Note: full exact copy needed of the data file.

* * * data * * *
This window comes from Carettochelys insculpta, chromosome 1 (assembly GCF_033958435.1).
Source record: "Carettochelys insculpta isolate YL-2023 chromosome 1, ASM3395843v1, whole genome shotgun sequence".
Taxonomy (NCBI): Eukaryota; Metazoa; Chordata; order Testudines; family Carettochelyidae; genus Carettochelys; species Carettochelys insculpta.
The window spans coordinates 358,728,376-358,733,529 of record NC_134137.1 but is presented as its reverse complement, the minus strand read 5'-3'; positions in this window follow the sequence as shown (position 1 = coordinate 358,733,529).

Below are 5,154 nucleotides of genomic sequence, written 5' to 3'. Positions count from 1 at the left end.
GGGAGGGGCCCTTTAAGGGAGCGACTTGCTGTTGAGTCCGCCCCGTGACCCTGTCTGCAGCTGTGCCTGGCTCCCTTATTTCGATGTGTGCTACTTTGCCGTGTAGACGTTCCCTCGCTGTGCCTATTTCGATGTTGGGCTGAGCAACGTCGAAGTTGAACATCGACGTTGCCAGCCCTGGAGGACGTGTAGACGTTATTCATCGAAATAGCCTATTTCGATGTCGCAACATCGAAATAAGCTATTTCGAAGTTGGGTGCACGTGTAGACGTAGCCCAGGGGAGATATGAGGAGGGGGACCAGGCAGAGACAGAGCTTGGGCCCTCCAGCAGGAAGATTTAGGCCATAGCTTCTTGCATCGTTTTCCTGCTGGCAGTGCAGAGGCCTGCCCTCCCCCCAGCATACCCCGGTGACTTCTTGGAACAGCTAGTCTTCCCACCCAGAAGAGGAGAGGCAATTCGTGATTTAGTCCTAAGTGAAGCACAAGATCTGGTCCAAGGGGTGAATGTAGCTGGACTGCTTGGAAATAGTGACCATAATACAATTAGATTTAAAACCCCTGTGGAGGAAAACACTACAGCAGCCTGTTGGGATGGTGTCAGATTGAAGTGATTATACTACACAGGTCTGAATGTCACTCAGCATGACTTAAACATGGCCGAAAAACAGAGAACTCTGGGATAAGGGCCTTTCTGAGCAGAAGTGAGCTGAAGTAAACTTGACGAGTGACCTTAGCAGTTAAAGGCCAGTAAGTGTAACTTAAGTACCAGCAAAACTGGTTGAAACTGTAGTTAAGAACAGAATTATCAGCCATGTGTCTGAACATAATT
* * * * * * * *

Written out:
This window comes from Carettochelys insculpta, chromosome 1 (assembly GCF_033958435.1).
Source record: "Carettochelys insculpta isolate YL-2023 chromosome 1, ASM3395843v1, whole genome shotgun sequence".
Taxonomy (NCBI): Eukaryota; Metazoa; Chordata; order Testudines; family Carettochelyidae; genus Carettochelys; species Carettochelys insculpta.
The window spans coordinates 358,728,376-358,733,529 of record NC_134137.1 but is presented as its reverse complement, the minus strand read 5'-3'; positions in this window follow the sequence as shown (position 1 = coordinate 358,733,529).

Below are 5,154 nucleotides of genomic sequence, written 5' to 3'. Positions count from 1 at the left end.
GGGAGGGGCCCTTTAAGGGAGCGACTTGCTGTTGAGTCCGCCCCGTGACCCTGTCTGCAGCTGTGCCTGGCTCCCTTATTTCGATGTGTGCTACTTTGCCGTGTAGACGTTCCCTCGCTGTGCCTATTTCGATGTTGGGCTGAGCAACGTCGAAGTTGAACATCGACGTTGCCAGCCCTGGAGGACGTGTAGACGTTATTCATCGAAATAGCCTATTTCGATGTCGCAACATCGAAATAAGCTATTTCGAAGTTGGGTGCACGTGTAGACGTAGCCCAGGGGAGATATGAGGAGGGGGACCAGGCAGAGACAGAGCTTGGGCCCTCCAGCAGGAAGATTTAGGCCATAGCTTCTTGCATCGTTTTCCTGCTGGCAGTGCAGAGGCCTGCCCTCCCCCCAGCATACCCCGGTGACTTCTTGGAACAGCTAGTCTTCCCACCCAGAAGAGGAGAGGCAATTCGTGATTTAGTCCTAAGTGAAGCACAAGATCTGGTCCAAGGGGTGAATGTAGCTGGACTGCTTGGAAATAGTGACCATAATACAATTAGATTTAAAACCCCTGTGGAGGAAAACACTACAGCAGCCTGTTGGGATGGTGTCAGATTGAAGTGATTATACTACACAGGTCTGAATGTCACTCAGCATGACTTAAACATGGCCGAAAAACAGAGAACTCTGGGATAAGGGCCTTTCTGAGCAGAAGTGAGCTGAAGTAAACTTGACGAGTGACCTTAGCAGTTAAAGGCCAGTAAGTGTAACTTAAGTACCAGCAAAACTGGTTGAAACTGTAGTTAAGAACAGAATTATCAGCCATGTGTCTGAACATAATT